Disruption Knocks on Door of Grain-Based Food Industry Entrepreneurs See Category Ripe for Change | 2021-11-24
Over the past 30 years, many grain-based food startups have injected enthusiasm and energy into baking and related industries. Two announcements at the end of October suggest that entrepreneurs see the category as ripe for more radical change.
To varying degrees, the disruptions have affected many sectors of the food industry, as evidenced by the emergence of brands such as Chobani, Starbucks, Blue Buffalo, Beyond Meat and Aldi. Likewise, in flour-based foods, many startups that have taken hold include Annie’s, Dave’s Killer Bread, and Canyon Bakehouse. While these startups and others have had an impact, it’s also true that the industry has yet to experience transformational business changes brought about by companies like Amazon.com in retail, Uber in the industry. automobile transport, Airbnb in the hotel industry and Netflix in the media.
The two October announcements, which appeared in the November 2 issue of this newspaper, could hardly be more different from each other, but each underscored the importance of technology as the key to success in the cooked food market. in the oven. The first was an agreement by FGF Brands Inc. to acquire a large part of the Weston Foods business from George Weston Ltd. for $ 1.2 billion. The second was the introduction of Hero Bread sandwiches at Subway restaurants.
Toronto-based FGF has grown in 17 years from a company with six employees to a company with more than 3,000 locations across North America. Founded by Sam Ajmera and his sons Ojus and Tejua, the company sells a variety of products, including flatbread under the Stonefire brand. Originally from Mumbai, the eldest Mr. Ajmera can be described as a serial bakery entrepreneur. In 1994, he sold Dough Delight, a producer of bagels and croissants, to Canada Bread. He created Dough Delight 20 years earlier with his brother Shreyas.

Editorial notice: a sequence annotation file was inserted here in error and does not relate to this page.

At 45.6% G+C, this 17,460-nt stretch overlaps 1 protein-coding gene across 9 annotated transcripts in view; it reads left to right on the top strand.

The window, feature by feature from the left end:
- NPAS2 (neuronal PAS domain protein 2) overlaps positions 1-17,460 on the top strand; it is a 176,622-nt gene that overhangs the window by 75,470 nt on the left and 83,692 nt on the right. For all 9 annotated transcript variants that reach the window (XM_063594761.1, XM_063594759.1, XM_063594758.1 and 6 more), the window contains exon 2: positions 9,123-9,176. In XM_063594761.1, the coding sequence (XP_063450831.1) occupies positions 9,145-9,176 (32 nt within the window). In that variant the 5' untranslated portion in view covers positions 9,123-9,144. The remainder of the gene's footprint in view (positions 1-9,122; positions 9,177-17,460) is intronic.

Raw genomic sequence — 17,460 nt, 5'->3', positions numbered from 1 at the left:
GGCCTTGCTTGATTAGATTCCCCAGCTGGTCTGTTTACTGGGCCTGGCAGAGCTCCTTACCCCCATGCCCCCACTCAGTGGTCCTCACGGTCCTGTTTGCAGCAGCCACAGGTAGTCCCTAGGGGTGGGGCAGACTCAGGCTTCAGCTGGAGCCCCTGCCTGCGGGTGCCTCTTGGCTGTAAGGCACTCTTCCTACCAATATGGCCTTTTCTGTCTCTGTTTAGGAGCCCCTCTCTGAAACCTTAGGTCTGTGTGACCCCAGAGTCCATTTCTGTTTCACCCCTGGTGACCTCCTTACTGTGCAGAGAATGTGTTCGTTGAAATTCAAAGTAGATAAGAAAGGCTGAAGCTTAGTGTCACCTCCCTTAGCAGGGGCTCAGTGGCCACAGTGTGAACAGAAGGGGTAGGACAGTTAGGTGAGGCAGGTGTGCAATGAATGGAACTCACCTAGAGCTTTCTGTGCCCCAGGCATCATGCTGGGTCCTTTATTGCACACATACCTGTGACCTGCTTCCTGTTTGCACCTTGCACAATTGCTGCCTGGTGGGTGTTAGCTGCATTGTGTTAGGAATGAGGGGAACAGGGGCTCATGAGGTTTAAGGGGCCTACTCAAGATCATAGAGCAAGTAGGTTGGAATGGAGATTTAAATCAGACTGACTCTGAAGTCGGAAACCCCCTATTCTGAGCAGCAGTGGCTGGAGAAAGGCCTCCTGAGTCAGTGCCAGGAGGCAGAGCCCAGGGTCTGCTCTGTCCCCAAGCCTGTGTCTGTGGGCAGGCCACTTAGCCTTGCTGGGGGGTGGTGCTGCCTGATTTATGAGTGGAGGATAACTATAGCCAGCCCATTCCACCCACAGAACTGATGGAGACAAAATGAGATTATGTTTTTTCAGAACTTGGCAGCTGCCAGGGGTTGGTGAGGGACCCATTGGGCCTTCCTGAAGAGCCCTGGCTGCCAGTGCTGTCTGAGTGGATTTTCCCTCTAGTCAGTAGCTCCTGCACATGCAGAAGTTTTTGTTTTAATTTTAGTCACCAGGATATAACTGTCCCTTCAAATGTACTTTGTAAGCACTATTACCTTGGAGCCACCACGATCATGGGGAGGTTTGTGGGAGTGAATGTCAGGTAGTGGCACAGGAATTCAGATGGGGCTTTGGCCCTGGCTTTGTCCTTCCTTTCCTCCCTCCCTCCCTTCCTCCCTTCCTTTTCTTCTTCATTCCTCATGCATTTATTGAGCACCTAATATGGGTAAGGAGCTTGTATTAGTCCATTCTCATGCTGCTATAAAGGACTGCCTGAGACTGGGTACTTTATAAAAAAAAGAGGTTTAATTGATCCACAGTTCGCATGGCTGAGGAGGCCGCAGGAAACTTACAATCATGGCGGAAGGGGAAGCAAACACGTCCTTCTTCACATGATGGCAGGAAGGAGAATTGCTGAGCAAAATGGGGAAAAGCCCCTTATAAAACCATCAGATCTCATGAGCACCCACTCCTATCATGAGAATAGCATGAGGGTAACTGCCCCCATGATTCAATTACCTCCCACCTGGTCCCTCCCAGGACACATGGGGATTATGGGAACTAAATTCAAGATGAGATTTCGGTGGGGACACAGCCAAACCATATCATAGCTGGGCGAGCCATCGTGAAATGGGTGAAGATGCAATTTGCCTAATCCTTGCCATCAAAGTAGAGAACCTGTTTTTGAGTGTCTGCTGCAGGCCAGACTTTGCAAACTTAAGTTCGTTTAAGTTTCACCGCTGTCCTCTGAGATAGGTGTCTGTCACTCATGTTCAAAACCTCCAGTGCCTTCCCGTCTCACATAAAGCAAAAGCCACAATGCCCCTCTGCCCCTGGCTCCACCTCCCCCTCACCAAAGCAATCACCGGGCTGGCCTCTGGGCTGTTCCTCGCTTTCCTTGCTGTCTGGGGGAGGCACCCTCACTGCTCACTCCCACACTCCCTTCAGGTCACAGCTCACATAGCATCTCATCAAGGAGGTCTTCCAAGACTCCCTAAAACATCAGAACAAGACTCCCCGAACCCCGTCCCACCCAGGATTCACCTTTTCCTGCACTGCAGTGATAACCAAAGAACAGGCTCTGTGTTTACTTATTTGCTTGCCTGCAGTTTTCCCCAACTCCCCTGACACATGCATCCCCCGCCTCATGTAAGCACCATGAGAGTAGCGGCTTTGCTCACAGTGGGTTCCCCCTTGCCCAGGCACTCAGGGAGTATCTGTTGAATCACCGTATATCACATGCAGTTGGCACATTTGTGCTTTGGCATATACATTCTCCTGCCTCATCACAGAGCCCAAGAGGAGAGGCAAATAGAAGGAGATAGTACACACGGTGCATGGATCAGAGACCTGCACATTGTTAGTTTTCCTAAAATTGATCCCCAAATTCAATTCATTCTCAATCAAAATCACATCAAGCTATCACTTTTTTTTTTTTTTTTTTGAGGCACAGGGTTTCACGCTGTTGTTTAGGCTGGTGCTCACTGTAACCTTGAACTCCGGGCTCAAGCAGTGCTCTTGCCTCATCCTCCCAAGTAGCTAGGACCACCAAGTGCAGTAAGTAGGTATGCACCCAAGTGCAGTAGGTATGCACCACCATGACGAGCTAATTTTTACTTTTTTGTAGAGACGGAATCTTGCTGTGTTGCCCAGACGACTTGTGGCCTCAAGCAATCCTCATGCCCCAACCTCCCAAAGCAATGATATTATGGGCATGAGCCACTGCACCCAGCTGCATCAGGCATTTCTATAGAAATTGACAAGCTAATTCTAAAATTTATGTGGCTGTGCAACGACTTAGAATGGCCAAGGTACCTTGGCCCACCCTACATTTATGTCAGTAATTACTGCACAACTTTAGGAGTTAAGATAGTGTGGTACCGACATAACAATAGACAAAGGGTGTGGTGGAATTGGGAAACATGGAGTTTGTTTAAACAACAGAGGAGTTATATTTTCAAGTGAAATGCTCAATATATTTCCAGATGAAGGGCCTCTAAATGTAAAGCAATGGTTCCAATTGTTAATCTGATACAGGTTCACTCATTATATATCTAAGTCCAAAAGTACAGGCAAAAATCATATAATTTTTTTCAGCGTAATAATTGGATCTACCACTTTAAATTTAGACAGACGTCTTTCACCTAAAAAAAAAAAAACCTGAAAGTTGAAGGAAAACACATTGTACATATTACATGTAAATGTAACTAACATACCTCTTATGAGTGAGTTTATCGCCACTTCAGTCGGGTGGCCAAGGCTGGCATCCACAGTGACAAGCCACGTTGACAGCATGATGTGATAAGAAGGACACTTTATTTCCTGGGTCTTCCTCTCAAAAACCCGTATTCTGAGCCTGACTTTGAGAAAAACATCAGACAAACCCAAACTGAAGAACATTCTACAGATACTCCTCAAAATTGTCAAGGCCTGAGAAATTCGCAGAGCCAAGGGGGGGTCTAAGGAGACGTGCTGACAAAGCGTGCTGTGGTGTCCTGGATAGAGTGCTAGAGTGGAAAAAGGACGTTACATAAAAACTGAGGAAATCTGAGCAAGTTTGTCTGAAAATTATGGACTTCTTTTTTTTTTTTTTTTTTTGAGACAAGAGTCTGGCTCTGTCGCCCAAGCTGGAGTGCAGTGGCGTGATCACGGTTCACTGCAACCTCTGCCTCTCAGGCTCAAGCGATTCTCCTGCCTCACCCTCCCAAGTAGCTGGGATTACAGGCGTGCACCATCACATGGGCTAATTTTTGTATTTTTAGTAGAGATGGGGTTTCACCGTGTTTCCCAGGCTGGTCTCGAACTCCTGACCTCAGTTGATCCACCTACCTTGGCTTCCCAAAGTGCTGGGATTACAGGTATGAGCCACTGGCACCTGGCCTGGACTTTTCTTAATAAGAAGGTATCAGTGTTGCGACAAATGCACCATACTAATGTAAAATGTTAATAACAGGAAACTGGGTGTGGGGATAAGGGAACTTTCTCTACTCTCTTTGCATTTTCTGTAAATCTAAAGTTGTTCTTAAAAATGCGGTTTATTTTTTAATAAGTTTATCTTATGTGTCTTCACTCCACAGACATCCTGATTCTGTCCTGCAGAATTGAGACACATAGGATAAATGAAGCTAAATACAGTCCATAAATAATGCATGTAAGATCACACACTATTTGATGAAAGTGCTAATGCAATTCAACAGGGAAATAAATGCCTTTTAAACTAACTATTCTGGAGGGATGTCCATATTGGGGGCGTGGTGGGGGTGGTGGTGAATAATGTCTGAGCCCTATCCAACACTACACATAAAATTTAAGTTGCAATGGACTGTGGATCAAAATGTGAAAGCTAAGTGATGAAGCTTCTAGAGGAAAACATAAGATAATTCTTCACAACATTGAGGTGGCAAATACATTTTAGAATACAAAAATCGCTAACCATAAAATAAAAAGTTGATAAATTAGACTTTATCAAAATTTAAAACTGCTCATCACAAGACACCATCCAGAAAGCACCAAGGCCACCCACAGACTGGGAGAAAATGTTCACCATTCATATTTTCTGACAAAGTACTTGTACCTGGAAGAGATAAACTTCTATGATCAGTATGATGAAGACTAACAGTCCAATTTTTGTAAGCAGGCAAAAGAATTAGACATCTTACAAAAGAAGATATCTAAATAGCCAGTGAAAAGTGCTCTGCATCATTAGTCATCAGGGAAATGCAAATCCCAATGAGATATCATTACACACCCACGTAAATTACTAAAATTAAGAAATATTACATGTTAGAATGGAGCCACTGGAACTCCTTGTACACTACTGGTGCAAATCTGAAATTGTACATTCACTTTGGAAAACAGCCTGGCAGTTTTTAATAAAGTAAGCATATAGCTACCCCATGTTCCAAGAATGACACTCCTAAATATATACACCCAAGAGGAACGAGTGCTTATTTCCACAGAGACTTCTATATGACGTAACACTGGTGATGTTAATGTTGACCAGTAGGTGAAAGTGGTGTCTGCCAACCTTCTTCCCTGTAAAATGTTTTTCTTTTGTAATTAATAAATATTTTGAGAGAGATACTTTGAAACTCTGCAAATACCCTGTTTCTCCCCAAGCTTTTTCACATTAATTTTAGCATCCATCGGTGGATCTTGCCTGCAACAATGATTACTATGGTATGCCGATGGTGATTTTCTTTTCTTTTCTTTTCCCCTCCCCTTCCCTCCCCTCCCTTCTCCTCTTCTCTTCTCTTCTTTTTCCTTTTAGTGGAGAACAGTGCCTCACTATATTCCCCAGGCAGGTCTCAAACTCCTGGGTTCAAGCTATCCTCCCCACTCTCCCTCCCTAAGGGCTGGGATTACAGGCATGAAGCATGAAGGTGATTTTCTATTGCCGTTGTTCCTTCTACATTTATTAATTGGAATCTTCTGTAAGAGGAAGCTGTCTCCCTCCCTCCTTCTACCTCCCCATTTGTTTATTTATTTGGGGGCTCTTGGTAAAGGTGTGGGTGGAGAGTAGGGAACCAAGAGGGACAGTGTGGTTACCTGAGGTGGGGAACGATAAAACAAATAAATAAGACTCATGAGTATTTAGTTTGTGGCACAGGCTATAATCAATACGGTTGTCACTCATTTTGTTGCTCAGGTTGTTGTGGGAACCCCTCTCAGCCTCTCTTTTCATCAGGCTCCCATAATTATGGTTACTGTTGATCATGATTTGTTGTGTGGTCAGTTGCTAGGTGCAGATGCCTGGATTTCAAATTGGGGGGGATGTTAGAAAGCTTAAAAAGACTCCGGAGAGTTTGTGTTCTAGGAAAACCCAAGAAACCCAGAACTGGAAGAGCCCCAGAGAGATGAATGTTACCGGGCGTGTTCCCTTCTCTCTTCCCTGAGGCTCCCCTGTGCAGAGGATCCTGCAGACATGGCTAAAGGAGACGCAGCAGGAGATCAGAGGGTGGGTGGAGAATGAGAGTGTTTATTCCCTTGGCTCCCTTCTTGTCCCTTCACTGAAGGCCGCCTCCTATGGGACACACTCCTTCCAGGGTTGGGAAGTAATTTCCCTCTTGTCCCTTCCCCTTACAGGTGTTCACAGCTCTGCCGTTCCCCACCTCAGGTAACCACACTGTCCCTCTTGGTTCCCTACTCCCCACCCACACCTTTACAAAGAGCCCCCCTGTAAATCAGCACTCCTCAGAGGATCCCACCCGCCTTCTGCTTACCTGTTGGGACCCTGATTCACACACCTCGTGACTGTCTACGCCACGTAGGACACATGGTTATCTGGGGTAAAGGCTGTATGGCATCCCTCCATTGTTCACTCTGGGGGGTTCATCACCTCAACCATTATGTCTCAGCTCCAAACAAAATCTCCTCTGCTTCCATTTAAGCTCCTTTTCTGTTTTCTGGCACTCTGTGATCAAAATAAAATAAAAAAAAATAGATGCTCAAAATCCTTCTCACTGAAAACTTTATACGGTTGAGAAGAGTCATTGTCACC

At FGF, the Ajmeras boldly declare that they “exploit emerging technologies to redefine what is possible”. Calling itself a “bakery technology company,” FGF uses robotics, artificial intelligence and supply chain solutions to be successful in baking. Allied vendors praise the company for its “impeccable reputation,” for its “powerful corporate culture,” and for its massive investments in automation. In the midst of a job crisis, FGF appears to be choosing the right time to test whether it can turn its technological know-how into a competitive advantage as it grows into a more conventional baked food portfolio than that that the company has produced so far.
Also showcasing a state-of-the-art company, the second announcement is for the pilot at a handful of Subway stores in the United States of Chicago-made sandwich rolls made by Hero Labs, Inc. Established in 2017 by General Manager Cole Glass , San Francisco- The Hero Labs-based startup describes itself as a food technology company and recently raised $ 30 million from top investors including football star Tom Brady and basketball star Kevin Durant. Mr. Brady, whose diet shuns bread, appears in an ad for Subway’s new sandwich, saying, “I’m excited to get back to bread, all because of Hero.” The bread, which has 1 gram of net carbs, 26 grams of fiber, and no sugar, is made with ingredients such as modified wheat starch, wheat protein, and flax seeds.
It’s far too early to state that the Hero Sandwich Buns at Subway will be widely seen as more desirable than other gluten-free or keto-friendly bread analogues. The ongoing trial is expected to continue until mid-December. Likewise, few to no companies have devoted more resources to the prosperity of the bakery in the past 25 years than George Weston Ltd., with efforts that included the major 2001 acquisition of Bestfoods bakery assets. It remains to be seen whether FGF will experience greater success with the company. Yet the funds devoted to these initiatives demonstrate that investors view the bakery market as very lucrative for companies that effectively initiate technological change.